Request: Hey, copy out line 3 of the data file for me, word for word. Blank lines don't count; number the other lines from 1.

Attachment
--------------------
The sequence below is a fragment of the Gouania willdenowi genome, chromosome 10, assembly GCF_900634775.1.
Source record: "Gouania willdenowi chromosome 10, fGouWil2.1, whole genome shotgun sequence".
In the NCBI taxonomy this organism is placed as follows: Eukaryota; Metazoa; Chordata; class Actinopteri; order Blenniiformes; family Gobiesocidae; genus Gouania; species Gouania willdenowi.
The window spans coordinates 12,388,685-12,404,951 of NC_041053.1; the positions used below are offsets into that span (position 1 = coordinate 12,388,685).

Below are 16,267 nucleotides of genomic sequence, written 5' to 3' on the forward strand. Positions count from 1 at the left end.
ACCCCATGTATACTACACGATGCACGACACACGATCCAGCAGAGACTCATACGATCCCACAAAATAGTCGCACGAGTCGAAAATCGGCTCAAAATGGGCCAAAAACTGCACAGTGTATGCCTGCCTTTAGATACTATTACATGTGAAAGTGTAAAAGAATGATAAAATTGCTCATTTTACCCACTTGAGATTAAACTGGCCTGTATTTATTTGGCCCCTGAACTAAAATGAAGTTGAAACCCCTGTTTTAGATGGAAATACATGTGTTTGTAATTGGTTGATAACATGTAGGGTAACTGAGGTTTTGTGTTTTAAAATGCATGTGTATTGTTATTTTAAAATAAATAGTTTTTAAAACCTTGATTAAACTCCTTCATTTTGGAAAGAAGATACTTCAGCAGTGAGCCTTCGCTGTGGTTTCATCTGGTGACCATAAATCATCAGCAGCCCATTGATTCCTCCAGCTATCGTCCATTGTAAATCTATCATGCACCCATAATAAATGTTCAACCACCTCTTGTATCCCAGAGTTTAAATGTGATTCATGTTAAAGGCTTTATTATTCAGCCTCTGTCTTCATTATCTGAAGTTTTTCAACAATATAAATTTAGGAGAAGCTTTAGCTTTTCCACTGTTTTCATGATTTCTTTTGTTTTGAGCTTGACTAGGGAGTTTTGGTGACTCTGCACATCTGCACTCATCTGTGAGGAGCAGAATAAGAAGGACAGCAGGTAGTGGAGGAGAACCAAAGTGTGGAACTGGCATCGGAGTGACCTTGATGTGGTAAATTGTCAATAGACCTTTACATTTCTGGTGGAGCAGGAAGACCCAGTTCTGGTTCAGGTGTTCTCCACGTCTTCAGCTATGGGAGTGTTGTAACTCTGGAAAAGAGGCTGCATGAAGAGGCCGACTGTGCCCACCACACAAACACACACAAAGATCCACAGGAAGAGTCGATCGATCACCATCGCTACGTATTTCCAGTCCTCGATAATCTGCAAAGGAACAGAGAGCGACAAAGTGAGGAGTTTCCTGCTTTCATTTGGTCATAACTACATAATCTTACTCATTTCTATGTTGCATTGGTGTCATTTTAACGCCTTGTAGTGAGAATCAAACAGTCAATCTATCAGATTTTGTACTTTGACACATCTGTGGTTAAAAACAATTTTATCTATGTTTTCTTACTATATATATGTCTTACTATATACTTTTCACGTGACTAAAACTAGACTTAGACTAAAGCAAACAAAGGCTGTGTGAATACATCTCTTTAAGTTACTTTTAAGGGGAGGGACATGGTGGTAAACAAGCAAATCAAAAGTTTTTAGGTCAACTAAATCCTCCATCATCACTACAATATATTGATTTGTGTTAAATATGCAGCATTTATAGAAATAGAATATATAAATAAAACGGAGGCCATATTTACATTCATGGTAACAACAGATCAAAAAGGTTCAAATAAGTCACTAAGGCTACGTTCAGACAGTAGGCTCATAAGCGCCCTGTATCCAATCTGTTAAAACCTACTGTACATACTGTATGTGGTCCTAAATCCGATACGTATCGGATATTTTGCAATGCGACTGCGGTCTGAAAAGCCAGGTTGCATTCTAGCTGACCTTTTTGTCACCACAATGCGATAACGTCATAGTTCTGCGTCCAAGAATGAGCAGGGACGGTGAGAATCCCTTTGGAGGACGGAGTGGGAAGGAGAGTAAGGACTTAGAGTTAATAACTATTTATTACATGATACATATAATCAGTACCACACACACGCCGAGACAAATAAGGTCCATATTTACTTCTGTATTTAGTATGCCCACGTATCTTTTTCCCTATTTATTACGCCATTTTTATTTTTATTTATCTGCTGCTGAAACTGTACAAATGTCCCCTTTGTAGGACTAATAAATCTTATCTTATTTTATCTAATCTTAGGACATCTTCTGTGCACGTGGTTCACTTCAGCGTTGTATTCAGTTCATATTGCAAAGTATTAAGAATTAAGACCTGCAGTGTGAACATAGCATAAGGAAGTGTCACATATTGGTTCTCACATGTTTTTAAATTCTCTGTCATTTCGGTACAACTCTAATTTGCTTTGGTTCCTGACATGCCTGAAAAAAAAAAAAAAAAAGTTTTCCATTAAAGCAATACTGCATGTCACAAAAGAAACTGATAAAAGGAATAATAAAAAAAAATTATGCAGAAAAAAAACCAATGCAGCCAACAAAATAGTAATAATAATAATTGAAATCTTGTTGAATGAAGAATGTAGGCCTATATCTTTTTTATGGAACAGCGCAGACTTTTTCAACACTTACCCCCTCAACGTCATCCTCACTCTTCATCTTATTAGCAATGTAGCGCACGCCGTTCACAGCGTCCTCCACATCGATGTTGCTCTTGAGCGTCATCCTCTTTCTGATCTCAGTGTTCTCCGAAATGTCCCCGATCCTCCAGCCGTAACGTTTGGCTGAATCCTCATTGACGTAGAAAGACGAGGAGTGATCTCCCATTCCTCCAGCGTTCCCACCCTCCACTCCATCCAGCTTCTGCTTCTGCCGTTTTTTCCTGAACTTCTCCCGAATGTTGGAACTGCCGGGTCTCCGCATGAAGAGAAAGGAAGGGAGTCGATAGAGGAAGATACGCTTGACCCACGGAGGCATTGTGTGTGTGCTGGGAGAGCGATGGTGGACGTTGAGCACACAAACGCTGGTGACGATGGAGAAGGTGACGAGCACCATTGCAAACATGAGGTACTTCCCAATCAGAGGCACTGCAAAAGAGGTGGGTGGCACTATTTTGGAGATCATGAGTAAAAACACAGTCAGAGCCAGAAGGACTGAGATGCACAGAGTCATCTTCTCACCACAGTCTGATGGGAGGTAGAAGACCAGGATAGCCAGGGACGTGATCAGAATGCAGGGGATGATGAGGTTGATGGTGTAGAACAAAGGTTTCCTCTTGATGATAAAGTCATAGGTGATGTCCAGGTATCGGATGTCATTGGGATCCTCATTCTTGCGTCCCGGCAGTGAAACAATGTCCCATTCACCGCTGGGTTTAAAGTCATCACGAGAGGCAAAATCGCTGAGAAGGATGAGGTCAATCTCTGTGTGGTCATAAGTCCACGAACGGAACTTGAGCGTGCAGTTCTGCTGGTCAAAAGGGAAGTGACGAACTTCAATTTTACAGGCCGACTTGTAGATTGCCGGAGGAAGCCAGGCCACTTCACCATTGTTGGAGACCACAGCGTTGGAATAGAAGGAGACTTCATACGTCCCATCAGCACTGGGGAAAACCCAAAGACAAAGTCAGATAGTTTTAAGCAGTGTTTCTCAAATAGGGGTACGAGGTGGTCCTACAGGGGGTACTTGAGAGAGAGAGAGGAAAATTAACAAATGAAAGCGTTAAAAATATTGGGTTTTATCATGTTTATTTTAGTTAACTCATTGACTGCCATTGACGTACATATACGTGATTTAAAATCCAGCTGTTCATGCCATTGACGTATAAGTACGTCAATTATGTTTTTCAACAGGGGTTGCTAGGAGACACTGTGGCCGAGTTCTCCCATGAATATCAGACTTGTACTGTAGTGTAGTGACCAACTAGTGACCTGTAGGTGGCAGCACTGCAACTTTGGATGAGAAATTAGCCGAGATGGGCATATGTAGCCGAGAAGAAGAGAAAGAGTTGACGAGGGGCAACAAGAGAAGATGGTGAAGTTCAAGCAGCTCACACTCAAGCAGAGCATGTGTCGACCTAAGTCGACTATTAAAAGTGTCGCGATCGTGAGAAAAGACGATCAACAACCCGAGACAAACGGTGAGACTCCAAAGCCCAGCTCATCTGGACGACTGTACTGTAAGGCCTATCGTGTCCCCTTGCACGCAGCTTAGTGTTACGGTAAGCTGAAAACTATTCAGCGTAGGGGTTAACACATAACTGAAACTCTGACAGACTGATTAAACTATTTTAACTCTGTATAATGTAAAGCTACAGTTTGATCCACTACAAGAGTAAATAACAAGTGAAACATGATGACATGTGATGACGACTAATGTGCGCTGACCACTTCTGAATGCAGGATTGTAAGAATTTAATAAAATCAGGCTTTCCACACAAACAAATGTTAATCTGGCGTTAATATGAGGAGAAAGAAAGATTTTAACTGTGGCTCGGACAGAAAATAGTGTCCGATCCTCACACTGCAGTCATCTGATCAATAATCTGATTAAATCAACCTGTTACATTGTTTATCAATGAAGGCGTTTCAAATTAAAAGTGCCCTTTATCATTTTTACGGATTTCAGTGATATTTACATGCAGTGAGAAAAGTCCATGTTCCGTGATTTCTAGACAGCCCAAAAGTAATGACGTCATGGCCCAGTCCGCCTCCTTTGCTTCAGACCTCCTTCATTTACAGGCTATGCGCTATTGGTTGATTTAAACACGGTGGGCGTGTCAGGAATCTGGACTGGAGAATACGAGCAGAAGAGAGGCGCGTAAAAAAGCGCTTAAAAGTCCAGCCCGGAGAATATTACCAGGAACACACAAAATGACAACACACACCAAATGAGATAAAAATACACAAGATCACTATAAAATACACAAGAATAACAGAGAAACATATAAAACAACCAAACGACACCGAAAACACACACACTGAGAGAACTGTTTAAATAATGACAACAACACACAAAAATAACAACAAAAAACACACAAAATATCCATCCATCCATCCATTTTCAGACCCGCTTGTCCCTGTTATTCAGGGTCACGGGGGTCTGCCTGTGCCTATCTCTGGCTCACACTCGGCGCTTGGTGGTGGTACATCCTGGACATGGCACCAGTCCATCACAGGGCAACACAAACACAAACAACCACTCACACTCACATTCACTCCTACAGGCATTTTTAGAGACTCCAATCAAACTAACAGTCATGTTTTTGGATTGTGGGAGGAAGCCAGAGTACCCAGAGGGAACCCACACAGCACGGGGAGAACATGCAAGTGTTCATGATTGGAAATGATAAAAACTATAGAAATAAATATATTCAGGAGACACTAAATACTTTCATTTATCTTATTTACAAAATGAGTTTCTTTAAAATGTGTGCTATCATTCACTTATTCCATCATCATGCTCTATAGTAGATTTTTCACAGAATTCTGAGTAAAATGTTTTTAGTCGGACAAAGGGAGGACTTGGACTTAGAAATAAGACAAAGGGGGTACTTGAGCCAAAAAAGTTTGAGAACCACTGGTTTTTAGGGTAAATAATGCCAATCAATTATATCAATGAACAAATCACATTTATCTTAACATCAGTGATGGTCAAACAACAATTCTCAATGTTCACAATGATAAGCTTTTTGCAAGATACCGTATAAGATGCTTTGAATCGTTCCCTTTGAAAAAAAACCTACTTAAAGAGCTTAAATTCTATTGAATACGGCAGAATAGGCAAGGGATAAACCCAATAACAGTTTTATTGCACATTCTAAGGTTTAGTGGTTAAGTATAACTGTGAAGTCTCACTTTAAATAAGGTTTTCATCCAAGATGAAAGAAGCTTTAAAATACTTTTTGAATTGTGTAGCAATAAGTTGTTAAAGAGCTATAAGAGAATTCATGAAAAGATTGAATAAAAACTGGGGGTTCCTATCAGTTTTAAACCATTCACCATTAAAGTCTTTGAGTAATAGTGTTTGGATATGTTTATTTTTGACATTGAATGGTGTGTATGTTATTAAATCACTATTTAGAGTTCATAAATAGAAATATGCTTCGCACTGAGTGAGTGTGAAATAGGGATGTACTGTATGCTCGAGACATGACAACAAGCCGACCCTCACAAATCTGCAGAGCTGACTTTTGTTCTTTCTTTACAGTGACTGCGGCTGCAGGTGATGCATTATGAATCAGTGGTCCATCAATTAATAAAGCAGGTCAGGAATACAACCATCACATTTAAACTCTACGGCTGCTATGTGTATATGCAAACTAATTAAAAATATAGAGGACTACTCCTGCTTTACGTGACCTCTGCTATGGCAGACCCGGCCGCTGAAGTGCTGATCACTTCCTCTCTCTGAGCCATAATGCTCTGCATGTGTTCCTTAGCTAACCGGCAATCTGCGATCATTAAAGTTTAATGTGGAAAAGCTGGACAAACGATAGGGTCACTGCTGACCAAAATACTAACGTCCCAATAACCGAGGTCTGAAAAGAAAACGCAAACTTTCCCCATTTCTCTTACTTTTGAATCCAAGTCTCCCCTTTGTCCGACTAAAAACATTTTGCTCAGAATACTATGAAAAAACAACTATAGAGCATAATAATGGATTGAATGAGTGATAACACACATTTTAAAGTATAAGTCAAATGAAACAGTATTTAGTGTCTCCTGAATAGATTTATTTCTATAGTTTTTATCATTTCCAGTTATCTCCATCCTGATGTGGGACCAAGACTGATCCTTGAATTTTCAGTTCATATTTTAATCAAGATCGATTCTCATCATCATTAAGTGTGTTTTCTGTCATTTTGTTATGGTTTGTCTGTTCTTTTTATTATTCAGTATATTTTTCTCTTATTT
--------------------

In the NCBI taxonomy this organism is placed as follows: Eukaryota; Metazoa; Chordata; class Actinopteri; order Blenniiformes; family Gobiesocidae; genus Gouania; species Gouania willdenowi.